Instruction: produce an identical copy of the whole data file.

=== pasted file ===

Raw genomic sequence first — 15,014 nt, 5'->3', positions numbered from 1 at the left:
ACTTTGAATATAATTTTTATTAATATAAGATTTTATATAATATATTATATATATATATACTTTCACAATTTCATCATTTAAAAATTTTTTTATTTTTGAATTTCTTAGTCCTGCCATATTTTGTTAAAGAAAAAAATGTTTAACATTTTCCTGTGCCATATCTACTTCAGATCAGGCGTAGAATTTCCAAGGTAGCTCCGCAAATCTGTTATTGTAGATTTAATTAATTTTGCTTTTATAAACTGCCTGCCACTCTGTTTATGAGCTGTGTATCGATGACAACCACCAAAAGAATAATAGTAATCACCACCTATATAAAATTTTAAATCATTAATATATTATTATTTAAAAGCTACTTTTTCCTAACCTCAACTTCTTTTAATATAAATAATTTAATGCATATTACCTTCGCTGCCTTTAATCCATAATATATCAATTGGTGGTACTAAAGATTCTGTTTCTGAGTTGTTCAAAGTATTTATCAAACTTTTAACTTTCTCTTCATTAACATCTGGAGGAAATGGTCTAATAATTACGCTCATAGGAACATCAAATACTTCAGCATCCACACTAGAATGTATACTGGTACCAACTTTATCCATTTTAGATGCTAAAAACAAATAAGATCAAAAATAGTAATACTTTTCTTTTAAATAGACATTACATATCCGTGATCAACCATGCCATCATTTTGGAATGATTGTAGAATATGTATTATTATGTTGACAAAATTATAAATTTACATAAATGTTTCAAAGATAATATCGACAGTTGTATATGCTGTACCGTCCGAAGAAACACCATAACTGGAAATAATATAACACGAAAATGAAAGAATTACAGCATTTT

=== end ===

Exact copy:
Raw genomic sequence first — 15,014 nt, 5'->3', positions numbered from 1 at the left:
ACTTTGAATATAATTTTTATTAATATAAGATTTTATATAATATATTATATATATATATACTTTCACAATTTCATCATTTAAAAATTTTTTTATTTTTGAATTTCTTAGTCCTGCCATATTTTGTTAAAGAAAAAAATGTTTAACATTTTCCTGTGCCATATCTACTTCAGATCAGGCGTAGAATTTCCAAGGTAGCTCCGCAAATCTGTTATTGTAGATTTAATTAATTTTGCTTTTATAAACTGCCTGCCACTCTGTTTATGAGCTGTGTATCGATGACAACCACCAAAAGAATAATAGTAATCACCACCTATATAAAATTTTAAATCATTAATATATTATTATTTAAAAGCTACTTTTTCCTAACCTCAACTTCTTTTAATATAAATAATTTAATGCATATTACCTTCGCTGCCTTTAATCCATAATATATCAATTGGTGGTACTAAAGATTCTGTTTCTGAGTTGTTCAAAGTATTTATCAAACTTTTAACTTTCTCTTCATTAACATCTGGAGGAAATGGTCTAATAATTACGCTCATAGGAACATCAAATACTTCAGCATCCACACTAGAATGTATACTGGTACCAACTTTATCCATTTTAGATGCTAAAAACAAATAAGATCAAAAATAGTAATACTTTTCTTTTAAATAGACATTACATATCCGTGATCAACCATGCCATCATTTTGGAATGATTGTAGAATATGTATTATTATGTTGACAAAATTATAAATTTACATAAATGTTTCAAAGATAATATCGACAGTTGTATATGCTGTACCGTCCGAAGAAACACCATAACTGGAAATAATATAACACGAAAATGAAAGAATTACAGCATTTT